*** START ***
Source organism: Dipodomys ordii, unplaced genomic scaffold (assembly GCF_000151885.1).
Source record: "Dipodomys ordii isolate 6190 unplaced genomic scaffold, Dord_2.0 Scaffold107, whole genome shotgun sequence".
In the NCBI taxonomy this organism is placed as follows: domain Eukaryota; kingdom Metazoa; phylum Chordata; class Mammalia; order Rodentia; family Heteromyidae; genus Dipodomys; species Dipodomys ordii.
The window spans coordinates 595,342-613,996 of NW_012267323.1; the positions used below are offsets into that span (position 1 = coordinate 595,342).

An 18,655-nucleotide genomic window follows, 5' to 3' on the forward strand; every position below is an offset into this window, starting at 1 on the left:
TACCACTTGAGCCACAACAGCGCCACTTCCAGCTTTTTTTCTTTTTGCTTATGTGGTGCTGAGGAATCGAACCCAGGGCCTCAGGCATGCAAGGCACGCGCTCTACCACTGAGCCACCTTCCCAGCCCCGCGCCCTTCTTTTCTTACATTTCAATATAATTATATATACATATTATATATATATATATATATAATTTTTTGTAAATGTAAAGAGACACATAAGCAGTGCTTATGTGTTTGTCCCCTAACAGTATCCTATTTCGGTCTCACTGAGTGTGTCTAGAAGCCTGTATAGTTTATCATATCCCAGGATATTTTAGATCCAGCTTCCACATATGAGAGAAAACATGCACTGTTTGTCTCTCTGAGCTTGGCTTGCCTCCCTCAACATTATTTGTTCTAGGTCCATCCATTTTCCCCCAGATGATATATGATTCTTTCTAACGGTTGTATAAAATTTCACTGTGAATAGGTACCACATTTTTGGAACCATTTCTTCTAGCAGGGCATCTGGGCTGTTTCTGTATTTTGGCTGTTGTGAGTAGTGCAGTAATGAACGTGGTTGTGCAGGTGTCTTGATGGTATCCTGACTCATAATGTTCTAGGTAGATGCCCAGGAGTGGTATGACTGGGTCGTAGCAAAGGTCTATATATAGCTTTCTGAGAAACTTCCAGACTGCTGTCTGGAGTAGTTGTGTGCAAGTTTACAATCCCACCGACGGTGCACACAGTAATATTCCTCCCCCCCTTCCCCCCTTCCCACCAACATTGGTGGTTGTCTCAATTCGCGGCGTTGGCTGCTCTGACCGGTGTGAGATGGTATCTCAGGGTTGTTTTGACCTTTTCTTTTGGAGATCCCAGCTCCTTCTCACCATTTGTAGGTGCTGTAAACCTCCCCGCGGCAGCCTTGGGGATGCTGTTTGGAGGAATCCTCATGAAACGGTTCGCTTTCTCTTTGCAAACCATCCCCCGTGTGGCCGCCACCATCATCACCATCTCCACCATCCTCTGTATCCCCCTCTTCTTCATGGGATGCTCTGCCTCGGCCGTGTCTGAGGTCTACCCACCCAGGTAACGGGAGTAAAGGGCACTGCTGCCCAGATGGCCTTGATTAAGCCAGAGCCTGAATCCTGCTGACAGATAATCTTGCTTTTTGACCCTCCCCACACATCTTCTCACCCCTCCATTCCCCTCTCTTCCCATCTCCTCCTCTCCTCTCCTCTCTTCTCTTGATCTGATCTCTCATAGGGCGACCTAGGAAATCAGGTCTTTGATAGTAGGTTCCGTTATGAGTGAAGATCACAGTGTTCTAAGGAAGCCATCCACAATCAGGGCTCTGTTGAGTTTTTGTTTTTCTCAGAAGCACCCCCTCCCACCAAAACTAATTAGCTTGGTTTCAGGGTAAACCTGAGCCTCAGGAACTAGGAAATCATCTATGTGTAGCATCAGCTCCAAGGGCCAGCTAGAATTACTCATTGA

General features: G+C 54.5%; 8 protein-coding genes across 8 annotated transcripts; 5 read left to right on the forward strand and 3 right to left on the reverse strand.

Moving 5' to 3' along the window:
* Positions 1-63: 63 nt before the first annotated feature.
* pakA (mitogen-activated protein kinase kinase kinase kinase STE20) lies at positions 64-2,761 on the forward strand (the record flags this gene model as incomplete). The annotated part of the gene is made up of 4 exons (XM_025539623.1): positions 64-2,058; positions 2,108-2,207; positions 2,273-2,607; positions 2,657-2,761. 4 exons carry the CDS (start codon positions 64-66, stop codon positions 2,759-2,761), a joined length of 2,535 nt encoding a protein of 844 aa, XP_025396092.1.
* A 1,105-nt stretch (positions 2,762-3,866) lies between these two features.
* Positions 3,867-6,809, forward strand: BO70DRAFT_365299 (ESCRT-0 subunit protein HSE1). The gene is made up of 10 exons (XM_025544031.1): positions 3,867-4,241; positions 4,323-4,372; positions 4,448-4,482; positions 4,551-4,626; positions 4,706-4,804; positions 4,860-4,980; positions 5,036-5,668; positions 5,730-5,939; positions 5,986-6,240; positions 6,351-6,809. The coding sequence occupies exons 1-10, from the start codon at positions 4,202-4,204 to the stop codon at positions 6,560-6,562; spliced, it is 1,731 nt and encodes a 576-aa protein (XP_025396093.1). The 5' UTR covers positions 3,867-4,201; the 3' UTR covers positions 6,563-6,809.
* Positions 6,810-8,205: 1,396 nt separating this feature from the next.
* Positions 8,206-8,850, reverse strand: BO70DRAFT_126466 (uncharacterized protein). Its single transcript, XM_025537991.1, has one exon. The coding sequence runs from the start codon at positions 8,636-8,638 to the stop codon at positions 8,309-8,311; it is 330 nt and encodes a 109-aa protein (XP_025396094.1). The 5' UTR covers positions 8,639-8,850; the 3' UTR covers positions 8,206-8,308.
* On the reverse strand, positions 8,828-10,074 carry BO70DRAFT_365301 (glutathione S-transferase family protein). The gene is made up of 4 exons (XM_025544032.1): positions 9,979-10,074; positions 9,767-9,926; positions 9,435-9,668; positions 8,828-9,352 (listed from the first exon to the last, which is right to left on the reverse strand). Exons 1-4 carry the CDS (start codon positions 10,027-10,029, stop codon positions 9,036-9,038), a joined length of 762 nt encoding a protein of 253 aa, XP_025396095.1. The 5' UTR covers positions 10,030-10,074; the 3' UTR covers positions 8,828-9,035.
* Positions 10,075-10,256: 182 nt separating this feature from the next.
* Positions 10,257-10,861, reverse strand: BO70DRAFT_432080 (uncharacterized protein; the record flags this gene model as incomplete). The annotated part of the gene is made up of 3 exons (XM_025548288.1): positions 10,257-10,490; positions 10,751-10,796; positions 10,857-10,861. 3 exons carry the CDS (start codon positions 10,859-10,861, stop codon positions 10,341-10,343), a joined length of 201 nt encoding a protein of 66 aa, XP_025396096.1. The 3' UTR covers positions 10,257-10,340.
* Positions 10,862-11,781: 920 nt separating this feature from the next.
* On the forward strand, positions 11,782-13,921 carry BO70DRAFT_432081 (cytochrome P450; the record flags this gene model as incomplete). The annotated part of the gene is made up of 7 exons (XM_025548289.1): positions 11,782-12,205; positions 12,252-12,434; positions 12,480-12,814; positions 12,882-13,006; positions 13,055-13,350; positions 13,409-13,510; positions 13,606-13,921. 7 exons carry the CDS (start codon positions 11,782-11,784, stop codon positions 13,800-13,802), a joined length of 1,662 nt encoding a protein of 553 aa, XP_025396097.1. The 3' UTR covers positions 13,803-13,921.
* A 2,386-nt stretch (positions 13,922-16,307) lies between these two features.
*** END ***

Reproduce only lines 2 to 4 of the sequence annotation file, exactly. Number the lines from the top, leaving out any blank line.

Source record: "Dipodomys ordii isolate 6190 unplaced genomic scaffold, Dord_2.0 Scaffold107, whole genome shotgun sequence".
In the NCBI taxonomy this organism is placed as follows: domain Eukaryota; kingdom Metazoa; phylum Chordata; class Mammalia; order Rodentia; family Heteromyidae; genus Dipodomys; species Dipodomys ordii.
The window spans coordinates 595,342-613,996 of NW_012267323.1; the positions used below are offsets into that span (position 1 = coordinate 595,342).